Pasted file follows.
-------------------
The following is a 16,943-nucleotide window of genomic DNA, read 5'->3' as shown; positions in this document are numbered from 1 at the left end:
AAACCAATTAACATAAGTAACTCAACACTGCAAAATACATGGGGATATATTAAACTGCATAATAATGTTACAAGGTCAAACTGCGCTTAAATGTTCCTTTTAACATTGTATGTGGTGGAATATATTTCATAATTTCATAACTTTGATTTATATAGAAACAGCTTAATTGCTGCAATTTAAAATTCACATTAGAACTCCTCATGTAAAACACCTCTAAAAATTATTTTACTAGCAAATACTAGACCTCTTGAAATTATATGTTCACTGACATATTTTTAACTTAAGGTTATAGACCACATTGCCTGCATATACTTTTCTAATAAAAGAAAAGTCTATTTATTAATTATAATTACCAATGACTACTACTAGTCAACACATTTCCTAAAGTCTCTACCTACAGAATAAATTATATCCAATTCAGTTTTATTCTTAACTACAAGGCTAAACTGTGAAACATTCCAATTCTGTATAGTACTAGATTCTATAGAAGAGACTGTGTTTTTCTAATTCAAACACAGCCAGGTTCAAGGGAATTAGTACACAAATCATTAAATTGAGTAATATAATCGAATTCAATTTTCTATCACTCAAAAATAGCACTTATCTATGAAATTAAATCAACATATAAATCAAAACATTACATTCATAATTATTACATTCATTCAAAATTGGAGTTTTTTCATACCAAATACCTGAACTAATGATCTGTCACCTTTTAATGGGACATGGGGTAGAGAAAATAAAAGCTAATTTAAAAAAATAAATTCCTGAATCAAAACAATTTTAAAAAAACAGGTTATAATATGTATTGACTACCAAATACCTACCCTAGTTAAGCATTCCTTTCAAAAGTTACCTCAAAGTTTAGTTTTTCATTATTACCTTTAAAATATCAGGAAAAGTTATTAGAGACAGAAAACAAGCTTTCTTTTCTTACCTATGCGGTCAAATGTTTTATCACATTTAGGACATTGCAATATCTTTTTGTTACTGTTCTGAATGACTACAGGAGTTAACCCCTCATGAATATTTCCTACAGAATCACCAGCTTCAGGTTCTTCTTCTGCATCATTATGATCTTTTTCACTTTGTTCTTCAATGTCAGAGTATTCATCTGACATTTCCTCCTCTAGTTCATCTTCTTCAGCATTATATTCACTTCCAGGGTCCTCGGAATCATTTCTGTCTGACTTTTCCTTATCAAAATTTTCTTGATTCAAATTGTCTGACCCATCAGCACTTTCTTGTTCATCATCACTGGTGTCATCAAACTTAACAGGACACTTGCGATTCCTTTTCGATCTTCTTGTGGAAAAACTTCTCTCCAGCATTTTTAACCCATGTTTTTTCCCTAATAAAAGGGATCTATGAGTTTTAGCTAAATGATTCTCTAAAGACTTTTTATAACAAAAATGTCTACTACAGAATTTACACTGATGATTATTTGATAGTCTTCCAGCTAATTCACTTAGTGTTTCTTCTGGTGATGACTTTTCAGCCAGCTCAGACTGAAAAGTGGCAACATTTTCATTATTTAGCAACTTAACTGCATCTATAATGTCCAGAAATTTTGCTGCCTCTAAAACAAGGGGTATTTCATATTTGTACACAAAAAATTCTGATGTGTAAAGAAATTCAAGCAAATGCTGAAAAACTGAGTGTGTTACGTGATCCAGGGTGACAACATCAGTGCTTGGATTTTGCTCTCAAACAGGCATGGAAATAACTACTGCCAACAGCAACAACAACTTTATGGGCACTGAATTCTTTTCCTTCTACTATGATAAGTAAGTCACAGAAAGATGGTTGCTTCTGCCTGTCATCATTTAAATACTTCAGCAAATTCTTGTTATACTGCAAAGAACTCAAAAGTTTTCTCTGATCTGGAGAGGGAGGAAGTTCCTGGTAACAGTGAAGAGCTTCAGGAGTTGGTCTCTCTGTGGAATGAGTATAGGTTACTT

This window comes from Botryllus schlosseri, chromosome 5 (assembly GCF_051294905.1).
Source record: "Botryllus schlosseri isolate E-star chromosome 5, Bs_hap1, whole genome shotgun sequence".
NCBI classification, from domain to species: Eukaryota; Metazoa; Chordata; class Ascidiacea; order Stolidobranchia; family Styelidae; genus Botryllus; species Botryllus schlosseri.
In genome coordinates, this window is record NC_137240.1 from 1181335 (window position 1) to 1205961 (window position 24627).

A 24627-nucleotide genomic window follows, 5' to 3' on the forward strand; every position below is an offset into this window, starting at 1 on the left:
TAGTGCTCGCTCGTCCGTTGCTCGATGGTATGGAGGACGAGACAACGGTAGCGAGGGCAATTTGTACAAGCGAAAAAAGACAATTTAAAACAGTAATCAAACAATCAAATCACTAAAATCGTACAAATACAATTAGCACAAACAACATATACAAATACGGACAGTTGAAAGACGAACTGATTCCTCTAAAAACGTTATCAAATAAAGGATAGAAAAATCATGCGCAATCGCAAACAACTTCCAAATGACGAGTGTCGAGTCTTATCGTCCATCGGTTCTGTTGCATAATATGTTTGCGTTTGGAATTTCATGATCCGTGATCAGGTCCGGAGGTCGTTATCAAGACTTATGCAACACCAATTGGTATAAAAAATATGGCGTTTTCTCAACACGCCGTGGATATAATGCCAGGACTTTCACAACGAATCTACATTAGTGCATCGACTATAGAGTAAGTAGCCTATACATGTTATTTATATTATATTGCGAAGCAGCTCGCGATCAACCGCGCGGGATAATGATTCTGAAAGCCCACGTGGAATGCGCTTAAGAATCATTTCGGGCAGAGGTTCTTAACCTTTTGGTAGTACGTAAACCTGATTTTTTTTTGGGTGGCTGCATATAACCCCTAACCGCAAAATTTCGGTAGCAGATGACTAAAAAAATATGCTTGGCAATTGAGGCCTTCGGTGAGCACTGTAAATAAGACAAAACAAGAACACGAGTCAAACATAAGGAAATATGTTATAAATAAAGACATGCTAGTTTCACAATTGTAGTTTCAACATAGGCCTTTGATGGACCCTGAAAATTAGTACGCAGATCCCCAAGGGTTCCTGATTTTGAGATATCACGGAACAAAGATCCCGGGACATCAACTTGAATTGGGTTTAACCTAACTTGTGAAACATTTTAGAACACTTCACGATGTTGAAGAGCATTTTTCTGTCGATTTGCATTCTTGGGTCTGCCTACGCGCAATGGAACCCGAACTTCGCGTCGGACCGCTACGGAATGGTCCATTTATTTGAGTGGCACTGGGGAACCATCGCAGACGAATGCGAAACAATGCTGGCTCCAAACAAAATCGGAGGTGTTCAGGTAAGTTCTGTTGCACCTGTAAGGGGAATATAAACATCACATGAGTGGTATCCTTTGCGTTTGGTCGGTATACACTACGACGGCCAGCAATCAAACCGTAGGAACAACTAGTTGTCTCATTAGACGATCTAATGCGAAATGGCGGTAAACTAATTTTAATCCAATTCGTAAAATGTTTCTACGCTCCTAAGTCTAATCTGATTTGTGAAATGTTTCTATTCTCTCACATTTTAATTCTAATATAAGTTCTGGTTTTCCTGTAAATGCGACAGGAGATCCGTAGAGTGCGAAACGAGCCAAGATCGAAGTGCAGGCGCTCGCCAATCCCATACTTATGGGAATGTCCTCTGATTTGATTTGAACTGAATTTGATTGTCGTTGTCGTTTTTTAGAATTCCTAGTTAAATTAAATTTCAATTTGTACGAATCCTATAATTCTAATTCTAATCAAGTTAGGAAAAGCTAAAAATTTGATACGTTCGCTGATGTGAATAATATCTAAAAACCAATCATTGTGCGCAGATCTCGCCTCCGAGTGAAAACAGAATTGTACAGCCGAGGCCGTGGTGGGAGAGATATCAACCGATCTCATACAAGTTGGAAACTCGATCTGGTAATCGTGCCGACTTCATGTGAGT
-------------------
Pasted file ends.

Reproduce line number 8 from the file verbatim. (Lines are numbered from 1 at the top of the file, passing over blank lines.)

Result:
TAGTGCTCGCTCGTCCGTTGCTCGATGGTATGGAGGACGAGACAACGGTAGCGAGGGCAATTTGTACAAGCGAAAAAAGACAATTTAAAACAGTAATCAAACAATCAAATCACTAAAATCGTACAAATACAATTAGCACAAACAACATATACAAATACGGACAGTTGAAAGACGAACTGATTCCTCTAAAAACGTTATCAAATAAAGGATAGAAAAATCATGCGCAATCGCAAACAACTTCCAAATGACGAGTGTCGAGTCTTATCGTCCATCGGTTCTGTTGCATAATATGTTTGCGTTTGGAATTTCATGATCCGTGATCAGGTCCGGAGGTCGTTATCAAGACTTATGCAACACCAATTGGTATAAAAAATATGGCGTTTTCTCAACACGCCGTGGATATAATGCCAGGACTTTCACAACGAATCTACATTAGTGCATCGACTATAGAGTAAGTAGCCTATACATGTTATTTATATTATATTGCGAAGCAGCTCGCGATCAACCGCGCGGGATAATGATTCTGAAAGCCCACGTGGAATGCGCTTAAGAATCATTTCGGGCAGAGGTTCTTAACCTTTTGGTAGTACGTAAACCTGATTTTTTTTTGGGTGGCTGCATATAACCCCTAACCGCAAAATTTCGGTAGCAGATGACTAAAAAAATATGCTTGGCAATTGAGGCCTTCGGTGAGCACTGTAAATAAGACAAAACAAGAACACGAGTCAAACATAAGGAAATATGTTATAAATAAAGACATGCTAGTTTCACAATTGTAGTTTCAACATAGGCCTTTGATGGACCCTGAAAATTAGTACGCAGATCCCCAAGGGTTCCTGATTTTGAGATATCACGGAACAAAGATCCCGGGACATCAACTTGAATTGGGTTTAACCTAACTTGTGAAACATTTTAGAACACTTCACGATGTTGAAGAGCATTTTTCTGTCGATTTGCATTCTTGGGTCTGCCTACGCGCAATGGAACCCGAACTTCGCGTCGGACCGCTACGGAATGGTCCATTTATTTGAGTGGCACTGGGGAACCATCGCAGACGAATGCGAAACAATGCTGGCTCCAAACAAAATCGGAGGTGTTCAGGTAAGTTCTGTTGCACCTGTAAGGGGAATATAAACATCACATGAGTGGTATCCTTTGCGTTTGGTCGGTATACACTACGACGGCCAGCAATCAAACCGTAGGAACAACTAGTTGTCTCATTAGACGATCTAATGCGAAATGGCGGTAAACTAATTTTAATCCAATTCGTAAAATGTTTCTACGCTCCTAAGTCTAATCTGATTTGTGAAATGTTTCTATTCTCTCACATTTTAATTCTAATATAAGTTCTGGTTTTCCTGTAAATGCGACAGGAGATCCGTAGAGTGCGAAACGAGCCAAGATCGAAGTGCAGGCGCTCGCCAATCCCATACTTATGGGAATGTCCTCTGATTTGATTTGAACTGAATTTGATTGTCGTTGTCGTTTTTTAGAATTCCTAGTTAAATTAAATTTCAATTTGTACGAATCCTATAATTCTAATTCTAATCAAGTTAGGAAAAGCTAAAAATTTGATACGTTCGCTGATGTGAATAATATCTAAAAACCAATCATTGTGCGCAGATCTCGCCTCCGAGTGAAAACAGAATTGTACAGCCGAGGCCGTGGTGGGAGAGATATCAACCGATCTCATACAAGTTGGAAACTCGATCTGGTAATCGTGCCGACTTCATGTGAGT